CHENNAI: The DMK moves forward under new leadership but faces challenges from a former member. Will the party stick together unlike its political rival in the aftermath of its longtime leader?
In a long awaited coronation, MK Stalin, the son of party patriarch M Karunanidhi, took helm of the DMK. Elected unopposed at the party's general council meeting, he began his speech by saying, “We are not against (God) believers”. It was a curious start to his tenure, perhaps moving the party beyond rationalism.
He wasted no time in going after the ruling AIADMK and BJP, saying in part, “We have to come together to prevent saffronisation of this country and throw out the spineless ruling party in the state”. Despite a visit by the Prime Minister for the funeral service, he went after him and the BJP in no uncertain terms. Perhaps a signal in the direction the party will take come 2019. Though, in politics there are no permanent friends or enemies. The Hindu editorial points out how the BJP would do well in 2019 with the right allies in the state, “…circumstances have changed now and with politics being as fluid as it is in the state, the BJP is hoping to get a foot in the door. While officially the DMK is part of the UPA, the BJP will look to lure it away; it is, currently, a more attractive option than a beleaguered AIADMK”.
What the BJP will look to avoid is a repeat of 2004, when the DMK walked out of the alliance which drastically reduced its chances of regaining power. History also isn’t on BJP’s side. Tamil Nadu has been a tough nut to crack for them. With 39 seats from the state, it’s an uphill task next year.
As someone who began his political career in his teens, the long journey was one always beside his father. It’s been an often tumultuous journey filled with scandal, but right now he’s the leader and the face of the opposition. Locally, he’s come out vehemently against the ruling government at every turn. His task will be to revive the DMK electorally after spending years at the side of his father.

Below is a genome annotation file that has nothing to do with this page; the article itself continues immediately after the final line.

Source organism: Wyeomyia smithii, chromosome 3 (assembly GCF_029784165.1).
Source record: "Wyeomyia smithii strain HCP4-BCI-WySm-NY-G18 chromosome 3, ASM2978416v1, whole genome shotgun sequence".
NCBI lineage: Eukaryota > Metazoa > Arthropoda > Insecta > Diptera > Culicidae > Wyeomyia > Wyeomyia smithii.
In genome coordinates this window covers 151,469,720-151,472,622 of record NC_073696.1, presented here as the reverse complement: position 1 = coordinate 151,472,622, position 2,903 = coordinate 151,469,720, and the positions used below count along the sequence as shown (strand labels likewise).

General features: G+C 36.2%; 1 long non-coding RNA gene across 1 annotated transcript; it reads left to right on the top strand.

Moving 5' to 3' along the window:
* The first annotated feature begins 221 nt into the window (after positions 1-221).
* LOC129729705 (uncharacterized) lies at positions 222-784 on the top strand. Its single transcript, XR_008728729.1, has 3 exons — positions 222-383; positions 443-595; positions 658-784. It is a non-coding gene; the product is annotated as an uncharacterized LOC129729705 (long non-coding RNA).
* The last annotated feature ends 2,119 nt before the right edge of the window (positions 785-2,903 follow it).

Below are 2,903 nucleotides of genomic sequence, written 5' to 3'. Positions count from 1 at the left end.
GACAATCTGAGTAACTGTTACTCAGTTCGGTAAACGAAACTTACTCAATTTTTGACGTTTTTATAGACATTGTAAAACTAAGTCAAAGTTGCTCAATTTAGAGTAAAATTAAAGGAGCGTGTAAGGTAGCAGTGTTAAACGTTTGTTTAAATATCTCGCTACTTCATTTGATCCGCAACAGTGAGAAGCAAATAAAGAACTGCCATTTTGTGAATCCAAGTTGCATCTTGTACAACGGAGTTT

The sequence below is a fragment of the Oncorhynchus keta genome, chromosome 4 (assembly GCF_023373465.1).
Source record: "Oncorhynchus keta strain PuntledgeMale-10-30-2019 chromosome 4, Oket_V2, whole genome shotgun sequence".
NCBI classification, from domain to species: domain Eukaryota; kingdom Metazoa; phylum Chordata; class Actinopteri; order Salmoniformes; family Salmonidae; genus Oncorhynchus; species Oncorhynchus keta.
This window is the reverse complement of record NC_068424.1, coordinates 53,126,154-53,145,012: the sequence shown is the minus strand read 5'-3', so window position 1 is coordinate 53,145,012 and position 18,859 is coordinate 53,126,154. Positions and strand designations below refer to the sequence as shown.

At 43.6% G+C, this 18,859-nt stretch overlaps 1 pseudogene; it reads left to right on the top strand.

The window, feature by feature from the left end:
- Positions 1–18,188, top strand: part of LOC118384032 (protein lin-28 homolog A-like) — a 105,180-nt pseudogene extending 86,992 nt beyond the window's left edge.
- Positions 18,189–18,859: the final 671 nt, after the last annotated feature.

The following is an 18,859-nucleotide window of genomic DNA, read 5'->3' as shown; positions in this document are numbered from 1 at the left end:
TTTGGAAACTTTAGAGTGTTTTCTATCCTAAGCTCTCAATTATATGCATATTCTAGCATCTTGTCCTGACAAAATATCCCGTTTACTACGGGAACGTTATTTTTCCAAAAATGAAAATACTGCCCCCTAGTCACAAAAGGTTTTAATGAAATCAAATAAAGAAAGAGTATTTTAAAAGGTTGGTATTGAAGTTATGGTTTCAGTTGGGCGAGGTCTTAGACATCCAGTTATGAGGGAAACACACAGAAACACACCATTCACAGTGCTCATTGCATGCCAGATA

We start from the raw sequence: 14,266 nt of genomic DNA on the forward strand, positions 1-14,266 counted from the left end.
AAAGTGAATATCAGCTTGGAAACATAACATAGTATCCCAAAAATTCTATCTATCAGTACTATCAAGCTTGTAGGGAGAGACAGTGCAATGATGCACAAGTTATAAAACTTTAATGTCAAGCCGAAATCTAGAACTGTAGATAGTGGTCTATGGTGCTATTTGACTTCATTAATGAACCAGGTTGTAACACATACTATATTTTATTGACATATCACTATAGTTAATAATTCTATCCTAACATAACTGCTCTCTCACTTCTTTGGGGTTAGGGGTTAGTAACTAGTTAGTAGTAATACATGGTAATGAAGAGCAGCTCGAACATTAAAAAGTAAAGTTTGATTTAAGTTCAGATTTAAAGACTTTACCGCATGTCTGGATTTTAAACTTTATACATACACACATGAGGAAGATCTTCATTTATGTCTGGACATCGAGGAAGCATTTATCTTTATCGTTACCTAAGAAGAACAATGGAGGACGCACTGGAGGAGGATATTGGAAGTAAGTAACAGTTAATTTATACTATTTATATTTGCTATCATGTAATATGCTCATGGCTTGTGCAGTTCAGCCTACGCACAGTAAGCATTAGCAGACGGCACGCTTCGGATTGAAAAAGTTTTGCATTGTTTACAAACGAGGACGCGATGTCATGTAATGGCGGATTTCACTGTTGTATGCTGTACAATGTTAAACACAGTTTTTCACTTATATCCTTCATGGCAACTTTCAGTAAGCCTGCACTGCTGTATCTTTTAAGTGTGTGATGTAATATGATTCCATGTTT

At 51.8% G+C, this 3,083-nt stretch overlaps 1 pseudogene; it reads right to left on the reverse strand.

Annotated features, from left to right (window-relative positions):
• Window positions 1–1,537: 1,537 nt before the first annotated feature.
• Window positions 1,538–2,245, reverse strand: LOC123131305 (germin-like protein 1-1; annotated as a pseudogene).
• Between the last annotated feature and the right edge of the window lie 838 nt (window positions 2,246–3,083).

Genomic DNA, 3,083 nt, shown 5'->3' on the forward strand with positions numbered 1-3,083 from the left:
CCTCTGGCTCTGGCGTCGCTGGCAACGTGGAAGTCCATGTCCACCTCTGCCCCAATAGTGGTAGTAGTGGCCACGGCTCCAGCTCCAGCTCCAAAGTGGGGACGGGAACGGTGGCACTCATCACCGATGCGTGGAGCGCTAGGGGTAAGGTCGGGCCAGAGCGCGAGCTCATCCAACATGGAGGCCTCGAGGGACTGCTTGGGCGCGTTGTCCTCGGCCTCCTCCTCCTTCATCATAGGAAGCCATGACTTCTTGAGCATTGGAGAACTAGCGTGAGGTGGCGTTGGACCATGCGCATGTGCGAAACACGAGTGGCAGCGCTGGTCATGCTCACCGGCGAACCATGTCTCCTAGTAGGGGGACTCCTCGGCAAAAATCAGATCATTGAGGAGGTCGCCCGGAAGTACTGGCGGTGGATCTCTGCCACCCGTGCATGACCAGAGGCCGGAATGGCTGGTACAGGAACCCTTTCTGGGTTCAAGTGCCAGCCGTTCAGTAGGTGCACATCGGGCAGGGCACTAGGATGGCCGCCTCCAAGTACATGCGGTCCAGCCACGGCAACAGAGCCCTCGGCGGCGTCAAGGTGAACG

One outside factor still looms large over the DMK in general and Stalin in particular - his brother MK Alagiri. After being ousted from the party, Alagiri hasn’t missed an opportunity to criticize his family and former colleagues. His stance in the past couple of weeks has shifted. Late last month, he struck a conciliatory tone, as he stated his willingness to accept his brother’s leadership if he was allowed to rejoin the party.
However, this week, he held a rally of his supporters to Marina beach to mark the one month anniversary of his father’s death. After being expelled in 2014, a defiant Alagiri questioned the ruling DMK leadership if they will dismiss those who are loyal to him, i.e. his fellow rally attendees.
An estimated crowd of a little over 10,000 attended the rally and for Alagiri, this was meant to be a show of strength. Sporting black shirts and holding up DMK flags, many former members of the party who have aligned themselves with Alagiri were in attendance including former Madurai Mayor Thenmozhi Gopinathan. Speaking about the rally, Alagiri said, “There is no motive. Rally is only to pay homage to Kalaignar”.
The sibling rivalry could prove to be a distraction. The onus is now on Stalin to take a call. Going into 2019, a unified DMK with or without Alagiri will stand the party in good stead against the BJP. There are smaller parties to contend with, two legends of cinema who have entered the fray; this will be a leadership test for MK Stalin.